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NIH Record - 75th Anniversary - National Institutes of Health

Combination Treatment for Glioma Shows Promise

illustration featuring blue and red globes in gold and brown tangles, with pink, green and yellow squiggles attached to globes.

Artist’s rendering of a glioma cell under attack from the immune system

Photo: Ella Marushchenko

Gliomas are common brain tumors that comprise about one-third of all cancers of the nervous system. In an NIH-funded study, researchers tested a novel combination treatment on mice with tumors with characteristics similar to human astrocytomas—a type of slow-growing glioma—and found tumor regression in 60 percent of the mice treated. These encouraging results, published in the Journal of Clinical Investigation, could be the first step toward developing a treatment for this type of brain cancer.

A team of researchers at the University of Michigan Rogel Cancer Center specifically tested inhibitors of the compound D-2-Hydroxyglutarate (D-2-HG), which is produced by cancer cells, on a mouse version of astrocytoma carrying mutations in two genes, along with an inactivated form of a tumor-suppressor protein gene.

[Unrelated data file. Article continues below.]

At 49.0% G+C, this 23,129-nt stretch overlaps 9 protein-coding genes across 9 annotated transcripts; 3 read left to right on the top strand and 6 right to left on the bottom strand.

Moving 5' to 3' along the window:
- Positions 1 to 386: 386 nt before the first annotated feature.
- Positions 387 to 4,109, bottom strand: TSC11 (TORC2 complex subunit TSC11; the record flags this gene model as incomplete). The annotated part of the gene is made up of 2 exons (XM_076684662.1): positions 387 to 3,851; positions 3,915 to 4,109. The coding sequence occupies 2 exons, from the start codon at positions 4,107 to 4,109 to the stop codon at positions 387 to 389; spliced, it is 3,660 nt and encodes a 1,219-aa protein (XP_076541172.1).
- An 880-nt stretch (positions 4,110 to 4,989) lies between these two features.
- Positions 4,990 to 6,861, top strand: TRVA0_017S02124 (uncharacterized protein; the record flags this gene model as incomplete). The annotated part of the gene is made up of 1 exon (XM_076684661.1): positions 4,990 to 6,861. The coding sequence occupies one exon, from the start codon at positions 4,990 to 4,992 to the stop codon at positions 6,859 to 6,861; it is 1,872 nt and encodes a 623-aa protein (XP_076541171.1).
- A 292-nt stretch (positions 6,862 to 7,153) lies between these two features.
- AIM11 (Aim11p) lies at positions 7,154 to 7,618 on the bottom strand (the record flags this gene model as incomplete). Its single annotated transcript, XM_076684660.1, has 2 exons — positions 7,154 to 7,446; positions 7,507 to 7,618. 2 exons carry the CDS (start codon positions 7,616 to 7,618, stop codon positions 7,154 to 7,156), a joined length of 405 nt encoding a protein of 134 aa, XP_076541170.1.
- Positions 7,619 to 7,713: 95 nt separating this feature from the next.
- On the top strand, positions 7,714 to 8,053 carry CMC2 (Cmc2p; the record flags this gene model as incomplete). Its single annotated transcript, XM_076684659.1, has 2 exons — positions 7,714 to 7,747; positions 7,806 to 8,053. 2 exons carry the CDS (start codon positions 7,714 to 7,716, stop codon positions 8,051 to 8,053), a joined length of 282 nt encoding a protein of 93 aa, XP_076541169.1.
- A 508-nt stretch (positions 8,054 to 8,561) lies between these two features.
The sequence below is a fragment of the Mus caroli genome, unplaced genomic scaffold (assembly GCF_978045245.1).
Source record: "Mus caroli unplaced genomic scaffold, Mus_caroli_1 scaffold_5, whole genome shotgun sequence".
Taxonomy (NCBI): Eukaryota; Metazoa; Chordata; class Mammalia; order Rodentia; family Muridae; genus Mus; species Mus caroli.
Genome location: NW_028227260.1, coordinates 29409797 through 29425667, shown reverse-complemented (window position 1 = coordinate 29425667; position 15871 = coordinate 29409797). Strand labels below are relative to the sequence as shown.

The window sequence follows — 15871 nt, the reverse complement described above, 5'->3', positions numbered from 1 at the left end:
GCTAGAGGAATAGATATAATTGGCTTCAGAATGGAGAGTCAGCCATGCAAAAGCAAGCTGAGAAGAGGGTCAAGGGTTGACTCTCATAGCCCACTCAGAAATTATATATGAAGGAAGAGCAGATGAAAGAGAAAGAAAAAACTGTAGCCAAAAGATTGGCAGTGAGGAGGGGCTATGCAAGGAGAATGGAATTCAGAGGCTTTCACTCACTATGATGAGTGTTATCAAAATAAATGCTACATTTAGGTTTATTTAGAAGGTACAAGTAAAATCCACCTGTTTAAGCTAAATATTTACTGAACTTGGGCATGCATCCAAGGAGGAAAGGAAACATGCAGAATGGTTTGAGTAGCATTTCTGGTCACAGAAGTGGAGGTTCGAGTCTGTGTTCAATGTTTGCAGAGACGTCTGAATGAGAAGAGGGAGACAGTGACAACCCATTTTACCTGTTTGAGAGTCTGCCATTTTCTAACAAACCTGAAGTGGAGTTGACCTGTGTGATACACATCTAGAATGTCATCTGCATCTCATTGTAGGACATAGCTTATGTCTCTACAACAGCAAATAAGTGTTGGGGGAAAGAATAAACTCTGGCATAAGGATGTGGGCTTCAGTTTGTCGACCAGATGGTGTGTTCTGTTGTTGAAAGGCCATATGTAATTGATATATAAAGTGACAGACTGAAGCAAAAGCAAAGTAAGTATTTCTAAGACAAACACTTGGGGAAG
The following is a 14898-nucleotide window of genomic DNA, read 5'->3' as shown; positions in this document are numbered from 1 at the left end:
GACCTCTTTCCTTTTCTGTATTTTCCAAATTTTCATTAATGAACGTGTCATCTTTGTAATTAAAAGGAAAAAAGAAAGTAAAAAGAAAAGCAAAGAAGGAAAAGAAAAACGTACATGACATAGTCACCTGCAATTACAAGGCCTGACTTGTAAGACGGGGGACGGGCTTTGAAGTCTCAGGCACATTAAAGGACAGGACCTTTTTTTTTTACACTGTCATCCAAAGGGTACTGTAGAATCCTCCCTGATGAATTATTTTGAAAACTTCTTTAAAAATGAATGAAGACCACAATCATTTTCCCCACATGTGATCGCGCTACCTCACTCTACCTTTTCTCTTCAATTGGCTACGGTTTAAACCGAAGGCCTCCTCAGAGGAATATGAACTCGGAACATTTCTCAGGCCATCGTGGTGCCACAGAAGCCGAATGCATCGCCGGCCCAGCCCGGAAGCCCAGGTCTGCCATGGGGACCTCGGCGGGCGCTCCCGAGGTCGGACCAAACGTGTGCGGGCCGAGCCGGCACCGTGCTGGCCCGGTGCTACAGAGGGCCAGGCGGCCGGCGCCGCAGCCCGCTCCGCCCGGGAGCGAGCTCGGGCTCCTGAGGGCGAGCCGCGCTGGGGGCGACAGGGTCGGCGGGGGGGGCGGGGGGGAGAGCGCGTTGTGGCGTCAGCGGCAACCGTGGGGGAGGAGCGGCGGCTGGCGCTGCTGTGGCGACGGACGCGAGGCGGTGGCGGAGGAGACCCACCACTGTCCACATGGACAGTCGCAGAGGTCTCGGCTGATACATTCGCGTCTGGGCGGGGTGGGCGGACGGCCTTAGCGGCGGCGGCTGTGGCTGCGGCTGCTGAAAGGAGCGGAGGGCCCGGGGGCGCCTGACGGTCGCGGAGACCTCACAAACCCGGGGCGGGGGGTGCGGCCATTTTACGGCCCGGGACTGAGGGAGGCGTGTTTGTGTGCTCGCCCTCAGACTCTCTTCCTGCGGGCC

When the implanted mice were treated with a drug to block the production of D-2-HG along with standard of care radiation and temozolomide (chemotherapy) treatments, their survival significantly improved. Looking more closely at tumor cells grown in dishes, the researchers saw that blocking D-2-HG caused the cells to become more susceptible to radiation treatment. However, the treatment also increased the amount of an “immune checkpoint” protein, which tumors use to turn off T-cells and evade the immune system.

Inhibiting this immune checkpoint protein with an additional drug resulted in an even greater improvement in survival, because the mouse’s own immune system was able to attack the tumor. Importantly, this combination therapy also led to immunological memory against the glioma, meaning the mouse now had T-cells tailored to the specific tumor. Because gliomas almost always grow back after treatment, these T-cells make the animal better prepared to fend off regrowth.

These preclinical results produced by this combination therapy could represent a key advance in developing an improved treatment regimen, which combines D-2-HG and immune checkpoint inhibition, radiation and temozolomide for patients with astrocytomas.

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